9. That you can take a joke that was not used as an argument and turn it into a personal insult is enough to show the value of your discourse. She learned that. I'm not sure that you can call that an actual rumour that she heard. It is implicit in any news that Ned has a bastard, since he didn't have one when he married her and then left on campaign.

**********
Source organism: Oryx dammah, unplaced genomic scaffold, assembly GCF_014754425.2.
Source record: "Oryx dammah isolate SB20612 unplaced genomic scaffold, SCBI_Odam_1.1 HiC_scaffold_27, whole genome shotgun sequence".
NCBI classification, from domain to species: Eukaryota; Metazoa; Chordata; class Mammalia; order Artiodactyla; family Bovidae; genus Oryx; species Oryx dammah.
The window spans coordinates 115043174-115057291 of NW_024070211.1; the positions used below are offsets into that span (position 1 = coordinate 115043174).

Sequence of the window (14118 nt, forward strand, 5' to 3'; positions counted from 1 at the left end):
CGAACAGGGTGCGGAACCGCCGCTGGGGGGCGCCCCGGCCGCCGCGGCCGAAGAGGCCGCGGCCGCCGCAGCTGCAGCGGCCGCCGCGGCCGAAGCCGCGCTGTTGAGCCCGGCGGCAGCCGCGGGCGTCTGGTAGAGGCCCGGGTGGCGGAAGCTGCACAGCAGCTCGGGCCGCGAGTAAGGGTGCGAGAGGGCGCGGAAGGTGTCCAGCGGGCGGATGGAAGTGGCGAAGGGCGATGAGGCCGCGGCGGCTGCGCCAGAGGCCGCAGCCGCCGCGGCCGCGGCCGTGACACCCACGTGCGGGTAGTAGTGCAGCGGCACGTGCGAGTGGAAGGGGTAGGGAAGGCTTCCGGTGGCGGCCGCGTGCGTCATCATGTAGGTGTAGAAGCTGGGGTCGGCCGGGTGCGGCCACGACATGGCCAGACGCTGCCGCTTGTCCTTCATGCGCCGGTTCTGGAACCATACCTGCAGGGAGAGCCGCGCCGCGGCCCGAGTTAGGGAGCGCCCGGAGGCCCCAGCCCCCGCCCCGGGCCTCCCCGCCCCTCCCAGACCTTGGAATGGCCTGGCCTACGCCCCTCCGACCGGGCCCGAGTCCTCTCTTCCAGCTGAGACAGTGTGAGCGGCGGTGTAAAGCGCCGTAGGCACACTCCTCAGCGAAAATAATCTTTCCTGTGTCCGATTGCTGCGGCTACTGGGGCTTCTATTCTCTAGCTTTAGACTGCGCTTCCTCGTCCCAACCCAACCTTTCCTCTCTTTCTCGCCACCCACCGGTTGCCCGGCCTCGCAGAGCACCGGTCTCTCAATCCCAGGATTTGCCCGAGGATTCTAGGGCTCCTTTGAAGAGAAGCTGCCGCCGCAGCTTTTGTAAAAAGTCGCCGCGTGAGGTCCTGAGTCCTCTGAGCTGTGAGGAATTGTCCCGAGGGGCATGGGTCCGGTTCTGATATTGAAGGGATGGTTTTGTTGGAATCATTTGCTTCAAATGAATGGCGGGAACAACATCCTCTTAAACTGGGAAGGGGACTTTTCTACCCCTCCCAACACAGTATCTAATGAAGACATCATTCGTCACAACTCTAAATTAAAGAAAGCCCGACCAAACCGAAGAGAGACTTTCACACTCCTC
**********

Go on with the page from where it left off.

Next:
10. Indeed. The rest is Robert adding qualifiers which is Robert adding information about his question, not Ned providing information. Ned simply ignores the extra information. He knows who Robert is talking about. Whether Robert's extras are accurate or not, the answer is still the same. Her name is Wylla. If the answer is the same regardless of the accuracy or inaccuracy of the additional information, then clearly Ned has not addressed that additional information in his answer. You don't get to expand Ned's answer out to make it apply to the question you want. If we add words to Ned's answer then yes, those words can significantly change the meaning. But his answer is simply "her name was Wylla". There was no "oh that common girl", there was no "she was", there was no "yes, her name was Wylla. Just "her name was Wylla". So what question does that answer? A. Not B. If you want B to be answered then Ned could say something like "Yes, her name was Wylla". That changes it completely. He's added an affirmation that doesn't bear relevance on the main question, so must be related to the additional information Robert provided. But thats not what we see.